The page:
By: Wesley Long
Liberty Reserve, an online money transfer and currency exchange service based in Costa Rica, was targeted for investigation and shutdown last week with help from the USA PATRIOT Act, according to this report from The Hill.
“Liberty Reserve, an online money transfer system based in Costa Rica, is charged with allowing criminals to send money around the world, in what the government believes is the largest global prosecution of this type in history.
Under the service, users can anonymously convert money into virtual currency and transfer it from account to account, which officials at the Justice and the Treasury departments say allows criminals to hide the sources of their money.”
”The Treasury Department designated the service under a section of the Patriot Act that targets money-laundering operations. The designation allows the department's Financial Crimes Enforcement Network (FinCEN) to propose prohibiting American financial institutions from interacting with Liberty Reserve.
Liberty Reserve is the first virtual currency provider to be designated under the Patriot Act provision.”
This turn of events is significant for two reasons:
Firstly, it draws attention to the Treasury Department’s insecurity regarding the stability of the Federal Reserve Note as a viable currency. Officially, of course, they would never concede this point; the U.S. dollar is, after all, the world reserve currency. But a sound medium of exchange holds its value, performing well against other currencies, because it has intrinsic value, such as being pegged to a valued commodity. This is not of true of the U.S. dollar, which has essentially been rendered a fiat currency, courtesy of FDR, and later, Nixon. One can therefore understand, though not justify, why the Treasury Department is eager to crack down on services which could offer an alternative medium of exchange.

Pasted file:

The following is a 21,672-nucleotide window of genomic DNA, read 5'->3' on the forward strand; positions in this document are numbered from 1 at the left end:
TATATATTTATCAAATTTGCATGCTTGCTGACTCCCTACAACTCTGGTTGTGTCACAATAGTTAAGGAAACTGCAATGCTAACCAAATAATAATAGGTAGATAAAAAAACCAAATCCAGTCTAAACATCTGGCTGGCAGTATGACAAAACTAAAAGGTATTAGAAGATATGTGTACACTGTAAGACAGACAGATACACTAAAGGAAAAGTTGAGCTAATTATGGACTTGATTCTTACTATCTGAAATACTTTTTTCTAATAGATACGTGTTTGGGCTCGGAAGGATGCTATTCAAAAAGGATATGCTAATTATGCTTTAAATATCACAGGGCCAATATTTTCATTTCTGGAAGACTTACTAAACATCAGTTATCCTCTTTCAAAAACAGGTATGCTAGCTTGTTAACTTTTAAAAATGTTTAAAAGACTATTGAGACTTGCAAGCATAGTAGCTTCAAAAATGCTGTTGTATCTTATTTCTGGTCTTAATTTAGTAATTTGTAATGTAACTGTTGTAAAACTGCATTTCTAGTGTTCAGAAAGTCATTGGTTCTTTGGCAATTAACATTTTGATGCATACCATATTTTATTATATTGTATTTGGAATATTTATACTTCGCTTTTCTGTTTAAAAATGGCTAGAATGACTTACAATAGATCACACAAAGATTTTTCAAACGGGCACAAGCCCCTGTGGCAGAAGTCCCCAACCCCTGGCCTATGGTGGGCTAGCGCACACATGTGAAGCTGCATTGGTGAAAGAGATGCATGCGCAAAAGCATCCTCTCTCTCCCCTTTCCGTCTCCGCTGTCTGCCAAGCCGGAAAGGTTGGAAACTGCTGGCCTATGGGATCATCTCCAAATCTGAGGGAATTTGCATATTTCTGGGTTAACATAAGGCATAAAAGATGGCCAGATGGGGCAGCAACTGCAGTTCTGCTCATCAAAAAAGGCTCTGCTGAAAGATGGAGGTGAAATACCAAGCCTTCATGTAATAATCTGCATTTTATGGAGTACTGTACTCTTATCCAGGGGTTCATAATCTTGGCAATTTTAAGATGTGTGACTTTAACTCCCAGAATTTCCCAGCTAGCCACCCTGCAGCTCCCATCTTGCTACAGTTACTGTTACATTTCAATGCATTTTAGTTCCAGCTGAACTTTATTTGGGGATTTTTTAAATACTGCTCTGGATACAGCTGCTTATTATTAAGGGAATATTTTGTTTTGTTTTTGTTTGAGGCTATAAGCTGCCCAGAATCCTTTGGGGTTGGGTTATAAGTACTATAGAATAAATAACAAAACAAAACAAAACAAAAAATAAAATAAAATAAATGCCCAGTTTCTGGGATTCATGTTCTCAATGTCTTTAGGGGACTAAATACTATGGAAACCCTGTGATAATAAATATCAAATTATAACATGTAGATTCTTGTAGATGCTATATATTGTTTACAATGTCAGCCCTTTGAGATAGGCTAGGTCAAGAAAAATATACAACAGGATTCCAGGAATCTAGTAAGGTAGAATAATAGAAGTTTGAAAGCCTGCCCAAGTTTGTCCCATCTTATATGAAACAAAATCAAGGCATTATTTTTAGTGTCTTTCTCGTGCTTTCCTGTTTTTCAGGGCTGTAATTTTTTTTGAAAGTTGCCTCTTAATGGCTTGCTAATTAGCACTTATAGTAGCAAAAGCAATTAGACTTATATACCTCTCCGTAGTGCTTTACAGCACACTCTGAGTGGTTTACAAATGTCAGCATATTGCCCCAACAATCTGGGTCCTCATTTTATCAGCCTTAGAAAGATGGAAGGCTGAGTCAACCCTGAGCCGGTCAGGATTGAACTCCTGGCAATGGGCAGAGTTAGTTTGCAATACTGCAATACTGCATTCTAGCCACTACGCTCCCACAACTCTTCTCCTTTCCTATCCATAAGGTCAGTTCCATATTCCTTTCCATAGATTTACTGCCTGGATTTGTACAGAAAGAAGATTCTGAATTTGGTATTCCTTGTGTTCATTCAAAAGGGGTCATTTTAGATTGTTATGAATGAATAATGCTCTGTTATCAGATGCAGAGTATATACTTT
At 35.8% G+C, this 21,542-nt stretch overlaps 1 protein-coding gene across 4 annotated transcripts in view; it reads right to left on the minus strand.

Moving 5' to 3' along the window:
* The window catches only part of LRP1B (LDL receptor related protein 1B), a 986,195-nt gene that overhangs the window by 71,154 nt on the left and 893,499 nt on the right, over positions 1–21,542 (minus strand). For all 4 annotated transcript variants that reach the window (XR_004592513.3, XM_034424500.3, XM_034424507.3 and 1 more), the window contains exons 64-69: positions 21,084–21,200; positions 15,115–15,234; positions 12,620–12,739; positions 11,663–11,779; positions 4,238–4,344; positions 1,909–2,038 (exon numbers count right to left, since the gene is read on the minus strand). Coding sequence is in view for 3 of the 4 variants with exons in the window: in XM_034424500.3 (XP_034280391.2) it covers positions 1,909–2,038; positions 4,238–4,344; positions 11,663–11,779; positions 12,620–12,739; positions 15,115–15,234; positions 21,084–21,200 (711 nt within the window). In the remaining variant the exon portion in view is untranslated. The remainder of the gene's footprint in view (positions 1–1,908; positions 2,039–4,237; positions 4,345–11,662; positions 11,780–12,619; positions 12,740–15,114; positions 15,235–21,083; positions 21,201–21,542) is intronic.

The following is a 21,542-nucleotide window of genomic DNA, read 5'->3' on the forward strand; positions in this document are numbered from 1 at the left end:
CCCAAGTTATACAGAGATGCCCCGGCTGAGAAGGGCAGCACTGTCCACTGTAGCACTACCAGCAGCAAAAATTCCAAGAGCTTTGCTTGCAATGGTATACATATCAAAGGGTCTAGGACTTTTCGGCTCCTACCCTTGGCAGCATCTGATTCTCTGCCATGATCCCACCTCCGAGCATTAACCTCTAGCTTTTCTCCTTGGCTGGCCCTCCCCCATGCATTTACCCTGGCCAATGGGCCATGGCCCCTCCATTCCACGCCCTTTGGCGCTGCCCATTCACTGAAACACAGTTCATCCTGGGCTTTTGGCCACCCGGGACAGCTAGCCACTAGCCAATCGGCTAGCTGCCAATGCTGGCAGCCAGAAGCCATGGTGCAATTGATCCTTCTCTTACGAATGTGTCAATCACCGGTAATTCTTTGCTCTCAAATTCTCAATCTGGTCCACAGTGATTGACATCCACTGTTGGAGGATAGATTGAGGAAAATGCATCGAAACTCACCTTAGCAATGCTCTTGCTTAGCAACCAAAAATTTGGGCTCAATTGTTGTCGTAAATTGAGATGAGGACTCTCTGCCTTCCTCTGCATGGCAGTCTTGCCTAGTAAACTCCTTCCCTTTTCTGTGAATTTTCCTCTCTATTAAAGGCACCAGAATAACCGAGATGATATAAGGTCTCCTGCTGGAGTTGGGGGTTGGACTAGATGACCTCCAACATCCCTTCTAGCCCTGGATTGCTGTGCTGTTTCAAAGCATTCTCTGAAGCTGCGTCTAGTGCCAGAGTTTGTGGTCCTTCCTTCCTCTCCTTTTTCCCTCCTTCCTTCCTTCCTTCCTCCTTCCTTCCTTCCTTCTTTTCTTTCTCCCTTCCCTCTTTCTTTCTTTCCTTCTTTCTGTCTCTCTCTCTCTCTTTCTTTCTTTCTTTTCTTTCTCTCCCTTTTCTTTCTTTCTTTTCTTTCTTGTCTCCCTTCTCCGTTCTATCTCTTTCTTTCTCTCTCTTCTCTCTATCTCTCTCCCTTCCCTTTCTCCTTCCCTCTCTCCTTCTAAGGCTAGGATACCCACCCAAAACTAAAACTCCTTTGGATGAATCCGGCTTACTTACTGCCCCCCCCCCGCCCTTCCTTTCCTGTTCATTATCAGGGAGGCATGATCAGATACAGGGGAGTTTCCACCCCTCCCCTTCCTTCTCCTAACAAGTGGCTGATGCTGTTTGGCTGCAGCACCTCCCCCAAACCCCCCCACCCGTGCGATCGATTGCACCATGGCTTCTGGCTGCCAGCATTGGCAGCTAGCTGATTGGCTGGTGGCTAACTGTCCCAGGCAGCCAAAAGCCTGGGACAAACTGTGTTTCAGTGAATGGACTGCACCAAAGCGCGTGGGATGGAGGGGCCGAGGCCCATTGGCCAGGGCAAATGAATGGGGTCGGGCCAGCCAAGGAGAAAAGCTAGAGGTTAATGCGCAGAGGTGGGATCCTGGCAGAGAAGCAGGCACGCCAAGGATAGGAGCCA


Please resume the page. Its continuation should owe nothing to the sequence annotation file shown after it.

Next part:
The second, and crucial, aspect of this case is use of the USA PATRIOT Act. Rammed through congress in the immediate aftermath of 9/11, this Orwellian monstrosity cedes sweeping powers to various enforcement branches of the federal government. In addition to eroding civil liberties, via provisions authorizing warrantless wiretapping and surveillance, the act yields investigatory powers to the Treasury Department. Ostensibly, this activity is for the purpose of following paper trails left by international terrorists. But as evidenced by this case, the PATRIOT Act is being used to justify the targeting of a private company based outside the U.S. and based on nothing more than conjecture.
It is time to repeal the PATRIOT Act, and require our government to follow the appropriate constitutional channels when seeking to investigate people and companies.